In the image above, the DATE function is used in conjunction with a number of other functions in a number of date formulas.

The formulas listed are intended as a sample of the DATE function's uses. The formula in:

  •  row 5 enters the first day of the current month;
  • row 6 converts a text string (cell A5) into a date;
  • row 7 displays the day of the week for a give date;
  • row 8 counts days between current and previous dates;
  • row 9 converts a Julian Day Number (cell A9) to current date;
  • row 10 converts the current date (cell A10) to a Julian Day Number.

The information below covers the steps used to enter the DATE function located in cell B4. The output of the function in this case shows a composite date created by combining individual date elements located in cells A2 to C2.

Entering the DATE Function

Options for entering the function and its arguments into a worksheet include:

1) Manually typing in the complete function - just remember that the order must be yyyy, mm, dd such as:

=DATE(2016,01,16) or,

 =DATE(A2,B2,C2) if using cell references

2) Using the auto-suggest box to enter the function and its arguments

Google spreadsheets does not use dialog boxes to enter a function's arguments as can be found in Excel. Instead, it has an auto-suggest box that pops up as the name of the function is typed into a cell.

Comma Separators

When using either method to enter the function, note that commas ( , ) are used to separate the function's arguments inside the round brackets.

The steps below cover how to enter the DATE function located in cell B4 in the image above using the auto-suggest box.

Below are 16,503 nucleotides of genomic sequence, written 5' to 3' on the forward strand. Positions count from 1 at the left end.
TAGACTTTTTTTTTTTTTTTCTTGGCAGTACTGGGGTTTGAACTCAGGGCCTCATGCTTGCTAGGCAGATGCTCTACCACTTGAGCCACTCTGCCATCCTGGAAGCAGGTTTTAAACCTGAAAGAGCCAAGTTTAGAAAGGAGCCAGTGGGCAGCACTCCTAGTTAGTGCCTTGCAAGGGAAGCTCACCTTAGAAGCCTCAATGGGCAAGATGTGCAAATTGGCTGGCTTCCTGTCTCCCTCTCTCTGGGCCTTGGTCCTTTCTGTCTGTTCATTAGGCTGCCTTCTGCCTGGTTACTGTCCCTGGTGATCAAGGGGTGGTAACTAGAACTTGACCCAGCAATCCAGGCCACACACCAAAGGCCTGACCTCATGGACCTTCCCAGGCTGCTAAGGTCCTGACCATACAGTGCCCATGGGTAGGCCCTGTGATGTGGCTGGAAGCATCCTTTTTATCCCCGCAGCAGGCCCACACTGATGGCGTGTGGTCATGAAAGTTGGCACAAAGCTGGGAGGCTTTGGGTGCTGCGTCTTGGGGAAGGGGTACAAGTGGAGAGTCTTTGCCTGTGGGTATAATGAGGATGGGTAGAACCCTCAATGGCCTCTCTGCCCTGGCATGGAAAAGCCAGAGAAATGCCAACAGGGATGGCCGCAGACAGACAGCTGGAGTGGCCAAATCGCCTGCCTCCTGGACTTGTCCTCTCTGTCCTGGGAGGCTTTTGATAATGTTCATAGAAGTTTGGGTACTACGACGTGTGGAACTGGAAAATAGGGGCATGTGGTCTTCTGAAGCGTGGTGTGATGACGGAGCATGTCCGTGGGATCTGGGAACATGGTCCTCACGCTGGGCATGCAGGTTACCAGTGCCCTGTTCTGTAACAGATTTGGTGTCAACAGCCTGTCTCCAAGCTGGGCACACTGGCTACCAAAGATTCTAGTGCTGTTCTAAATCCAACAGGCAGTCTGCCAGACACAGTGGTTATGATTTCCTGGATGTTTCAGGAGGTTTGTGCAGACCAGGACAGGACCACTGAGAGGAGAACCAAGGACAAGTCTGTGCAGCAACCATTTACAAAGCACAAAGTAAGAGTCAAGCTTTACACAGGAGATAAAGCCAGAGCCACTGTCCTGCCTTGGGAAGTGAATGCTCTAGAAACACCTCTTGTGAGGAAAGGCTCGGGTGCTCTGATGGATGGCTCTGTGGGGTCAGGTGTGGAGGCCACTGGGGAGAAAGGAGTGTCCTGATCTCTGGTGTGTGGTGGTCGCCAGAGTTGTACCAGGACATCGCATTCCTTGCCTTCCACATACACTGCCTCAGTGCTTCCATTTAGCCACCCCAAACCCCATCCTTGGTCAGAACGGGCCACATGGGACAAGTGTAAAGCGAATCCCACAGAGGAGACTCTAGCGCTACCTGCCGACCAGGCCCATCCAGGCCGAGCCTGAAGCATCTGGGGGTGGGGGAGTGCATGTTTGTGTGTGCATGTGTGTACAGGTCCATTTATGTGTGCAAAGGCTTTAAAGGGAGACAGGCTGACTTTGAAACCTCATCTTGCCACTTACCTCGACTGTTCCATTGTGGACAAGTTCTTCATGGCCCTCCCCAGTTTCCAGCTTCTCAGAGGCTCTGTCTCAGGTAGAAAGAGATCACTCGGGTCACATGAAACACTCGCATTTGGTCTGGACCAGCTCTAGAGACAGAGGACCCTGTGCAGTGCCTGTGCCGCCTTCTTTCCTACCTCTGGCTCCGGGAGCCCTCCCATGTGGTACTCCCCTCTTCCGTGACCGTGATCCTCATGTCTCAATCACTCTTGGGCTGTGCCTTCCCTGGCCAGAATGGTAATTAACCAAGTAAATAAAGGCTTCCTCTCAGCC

1. Click on cell D4 to make it the active cell - this is where the results of the DATE function will be displayed
  2. Type the equal sign ( = ) followed by the name of the function - date
  3. As you type, the auto-suggest box appears with the names and syntax of functions that begin with the letter D
  4. When DATE appears in the box, click on the name with the mouse pointer to enter the function name and open round bracket into cell D4
  5. Click on cell A2 in the worksheet to enter this cell reference as the year argument
  6. After the cell reference, type a comma ( , ) to act as a separator between the arguments
  7. Click on cell B2 to enter this cell reference as the month argument
  8. After the cell reference, type another comma
  9. Click on cell C2 to enter this cell reference as the day argument
  10. Press the Enter key on the keyboard to enter the closing round bracket " ) " and to complete the function
  11. The date should appear in cell B1 in the format 11/15/2015
  12. When you click on cell B1 the complete function =DATE(A2,B2,C2) appears in the formula bar above the worksheet

    Note: if the output in cell B4 is incorrect after entering the function, it is possible that the cell is incorrectly formatted. Below are listed steps for changing the date format.

    Changing the Date Format